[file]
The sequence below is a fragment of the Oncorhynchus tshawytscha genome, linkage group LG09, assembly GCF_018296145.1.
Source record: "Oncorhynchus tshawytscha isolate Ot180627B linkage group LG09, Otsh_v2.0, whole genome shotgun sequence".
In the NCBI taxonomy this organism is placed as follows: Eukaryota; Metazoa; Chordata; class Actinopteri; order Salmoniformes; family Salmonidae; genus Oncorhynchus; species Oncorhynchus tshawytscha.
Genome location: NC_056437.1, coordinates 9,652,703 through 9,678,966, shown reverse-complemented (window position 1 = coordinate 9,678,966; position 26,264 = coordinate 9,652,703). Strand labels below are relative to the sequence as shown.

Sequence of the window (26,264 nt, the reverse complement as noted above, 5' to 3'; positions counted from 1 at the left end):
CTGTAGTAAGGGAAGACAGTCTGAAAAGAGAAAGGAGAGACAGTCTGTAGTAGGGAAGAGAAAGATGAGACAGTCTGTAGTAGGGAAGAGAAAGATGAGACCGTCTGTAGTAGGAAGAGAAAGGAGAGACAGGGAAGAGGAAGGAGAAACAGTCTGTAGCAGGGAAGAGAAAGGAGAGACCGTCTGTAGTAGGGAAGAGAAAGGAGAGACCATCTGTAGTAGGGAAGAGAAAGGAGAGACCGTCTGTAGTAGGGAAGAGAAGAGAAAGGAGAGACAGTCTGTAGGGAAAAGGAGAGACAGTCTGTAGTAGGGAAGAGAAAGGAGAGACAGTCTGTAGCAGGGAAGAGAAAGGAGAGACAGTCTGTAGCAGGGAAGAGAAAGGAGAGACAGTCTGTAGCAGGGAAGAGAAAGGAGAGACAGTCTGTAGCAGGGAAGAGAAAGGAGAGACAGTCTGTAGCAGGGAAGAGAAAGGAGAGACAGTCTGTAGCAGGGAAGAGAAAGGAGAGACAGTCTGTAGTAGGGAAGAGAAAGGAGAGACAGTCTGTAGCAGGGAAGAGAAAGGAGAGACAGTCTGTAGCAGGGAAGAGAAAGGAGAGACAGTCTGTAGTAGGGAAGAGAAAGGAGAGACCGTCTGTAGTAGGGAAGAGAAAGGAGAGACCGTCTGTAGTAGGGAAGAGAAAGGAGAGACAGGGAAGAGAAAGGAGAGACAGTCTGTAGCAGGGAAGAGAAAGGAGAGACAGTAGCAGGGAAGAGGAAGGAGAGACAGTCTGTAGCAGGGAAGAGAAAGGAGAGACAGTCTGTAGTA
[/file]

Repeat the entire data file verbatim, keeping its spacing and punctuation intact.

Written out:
The sequence below is a fragment of the Oncorhynchus tshawytscha genome, linkage group LG09, assembly GCF_018296145.1.
Source record: "Oncorhynchus tshawytscha isolate Ot180627B linkage group LG09, Otsh_v2.0, whole genome shotgun sequence".
In the NCBI taxonomy this organism is placed as follows: Eukaryota; Metazoa; Chordata; class Actinopteri; order Salmoniformes; family Salmonidae; genus Oncorhynchus; species Oncorhynchus tshawytscha.
Genome location: NC_056437.1, coordinates 9,652,703 through 9,678,966, shown reverse-complemented (window position 1 = coordinate 9,678,966; position 26,264 = coordinate 9,652,703). Strand labels below are relative to the sequence as shown.

Sequence of the window (26,264 nt, the reverse complement as noted above, 5' to 3'; positions counted from 1 at the left end):
CTGTAGTAAGGGAAGACAGTCTGAAAAGAGAAAGGAGAGACAGTCTGTAGTAGGGAAGAGAAAGATGAGACAGTCTGTAGTAGGGAAGAGAAAGATGAGACCGTCTGTAGTAGGAAGAGAAAGGAGAGACAGGGAAGAGGAAGGAGAAACAGTCTGTAGCAGGGAAGAGAAAGGAGAGACCGTCTGTAGTAGGGAAGAGAAAGGAGAGACCATCTGTAGTAGGGAAGAGAAAGGAGAGACCGTCTGTAGTAGGGAAGAGAAGAGAAAGGAGAGACAGTCTGTAGGGAAAAGGAGAGACAGTCTGTAGTAGGGAAGAGAAAGGAGAGACAGTCTGTAGCAGGGAAGAGAAAGGAGAGACAGTCTGTAGCAGGGAAGAGAAAGGAGAGACAGTCTGTAGCAGGGAAGAGAAAGGAGAGACAGTCTGTAGCAGGGAAGAGAAAGGAGAGACAGTCTGTAGCAGGGAAGAGAAAGGAGAGACAGTCTGTAGCAGGGAAGAGAAAGGAGAGACAGTCTGTAGTAGGGAAGAGAAAGGAGAGACAGTCTGTAGCAGGGAAGAGAAAGGAGAGACAGTCTGTAGCAGGGAAGAGAAAGGAGAGACAGTCTGTAGTAGGGAAGAGAAAGGAGAGACCGTCTGTAGTAGGGAAGAGAAAGGAGAGACCGTCTGTAGTAGGGAAGAGAAAGGAGAGACAGGGAAGAGAAAGGAGAGACAGTCTGTAGCAGGGAAGAGAAAGGAGAGACAGTAGCAGGGAAGAGGAAGGAGAGACAGTCTGTAGCAGGGAAGAGAAAGGAGAGACAGTCTGTAGTA